After having the initial key (temporary key), the client can use this key to encrypt the data (request) it wants to transmit and send it to the server securely. In addition to encrypting the data, the client must also put the public key corresponding to the short-term DH key it just generated into a package called Complete CHLO, encrypt it with the request data with the initial key and send it back to the server. , as shown on the left in the picture above. Therefore, the server that gets the Complete CHLO package has both the client’s short-term DH public key and its own long-term DH key. The server can also get the same initial key as the client through the same calculation. Used to encrypt and decrypt data.

Final and Repeat Handshake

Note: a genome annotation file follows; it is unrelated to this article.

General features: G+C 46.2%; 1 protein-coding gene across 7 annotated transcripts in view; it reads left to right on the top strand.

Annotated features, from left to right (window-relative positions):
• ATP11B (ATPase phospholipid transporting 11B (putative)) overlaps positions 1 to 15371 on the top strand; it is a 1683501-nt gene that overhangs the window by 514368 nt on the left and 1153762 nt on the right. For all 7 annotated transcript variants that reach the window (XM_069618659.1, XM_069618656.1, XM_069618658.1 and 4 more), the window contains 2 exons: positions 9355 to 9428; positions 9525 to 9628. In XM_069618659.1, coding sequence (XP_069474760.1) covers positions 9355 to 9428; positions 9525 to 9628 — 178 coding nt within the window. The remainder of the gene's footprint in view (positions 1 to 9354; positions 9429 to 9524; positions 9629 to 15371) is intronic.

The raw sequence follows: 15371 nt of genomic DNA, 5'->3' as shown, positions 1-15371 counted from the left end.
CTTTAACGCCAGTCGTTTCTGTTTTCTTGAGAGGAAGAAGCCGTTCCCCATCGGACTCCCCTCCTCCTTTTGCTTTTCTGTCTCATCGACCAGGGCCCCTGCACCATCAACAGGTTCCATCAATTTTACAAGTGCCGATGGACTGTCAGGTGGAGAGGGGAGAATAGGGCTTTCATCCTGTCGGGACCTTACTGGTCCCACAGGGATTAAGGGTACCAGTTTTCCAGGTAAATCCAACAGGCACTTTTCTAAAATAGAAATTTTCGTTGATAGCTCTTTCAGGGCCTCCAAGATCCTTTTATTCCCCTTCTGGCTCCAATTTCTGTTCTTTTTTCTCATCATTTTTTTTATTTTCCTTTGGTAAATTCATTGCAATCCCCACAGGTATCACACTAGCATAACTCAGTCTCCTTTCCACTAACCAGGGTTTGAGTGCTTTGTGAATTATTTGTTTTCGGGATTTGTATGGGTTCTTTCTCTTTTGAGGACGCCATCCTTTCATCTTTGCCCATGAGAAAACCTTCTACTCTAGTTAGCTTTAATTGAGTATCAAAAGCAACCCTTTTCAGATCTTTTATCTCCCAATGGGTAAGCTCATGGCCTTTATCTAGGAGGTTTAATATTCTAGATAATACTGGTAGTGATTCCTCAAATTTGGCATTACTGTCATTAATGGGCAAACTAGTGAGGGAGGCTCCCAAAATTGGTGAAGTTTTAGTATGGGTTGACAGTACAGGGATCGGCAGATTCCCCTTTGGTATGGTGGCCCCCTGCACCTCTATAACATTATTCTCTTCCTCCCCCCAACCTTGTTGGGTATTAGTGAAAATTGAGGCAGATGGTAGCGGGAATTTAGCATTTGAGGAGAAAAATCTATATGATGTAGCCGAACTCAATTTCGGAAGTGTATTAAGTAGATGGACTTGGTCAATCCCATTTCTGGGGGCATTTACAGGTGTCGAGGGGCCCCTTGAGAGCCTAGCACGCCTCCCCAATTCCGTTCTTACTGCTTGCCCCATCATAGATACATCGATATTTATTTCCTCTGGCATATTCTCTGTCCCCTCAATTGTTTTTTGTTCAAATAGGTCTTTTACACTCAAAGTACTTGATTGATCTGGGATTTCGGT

If everything goes well, the server will generate a packet called SHLO (Server Hello), which contains the server’s newly generated short-term DH public key. After that, the server will encrypt the requested response data and the generated SHLO packet with the initial key, and then send them back to the client together, as shown in the left figure above. At this time, the client and the server have already conducted a data exchange using the initial key, and exchanged each other’s short-term DH public keys under the encryption protection of the initial key. It is important to mention here that the short-term DH public keys and keys on both sides are newly generated specifically for this connection. Each time a connection is established, a new short-term DH public key and key will be generated. The next thing to do is to replace the initial key.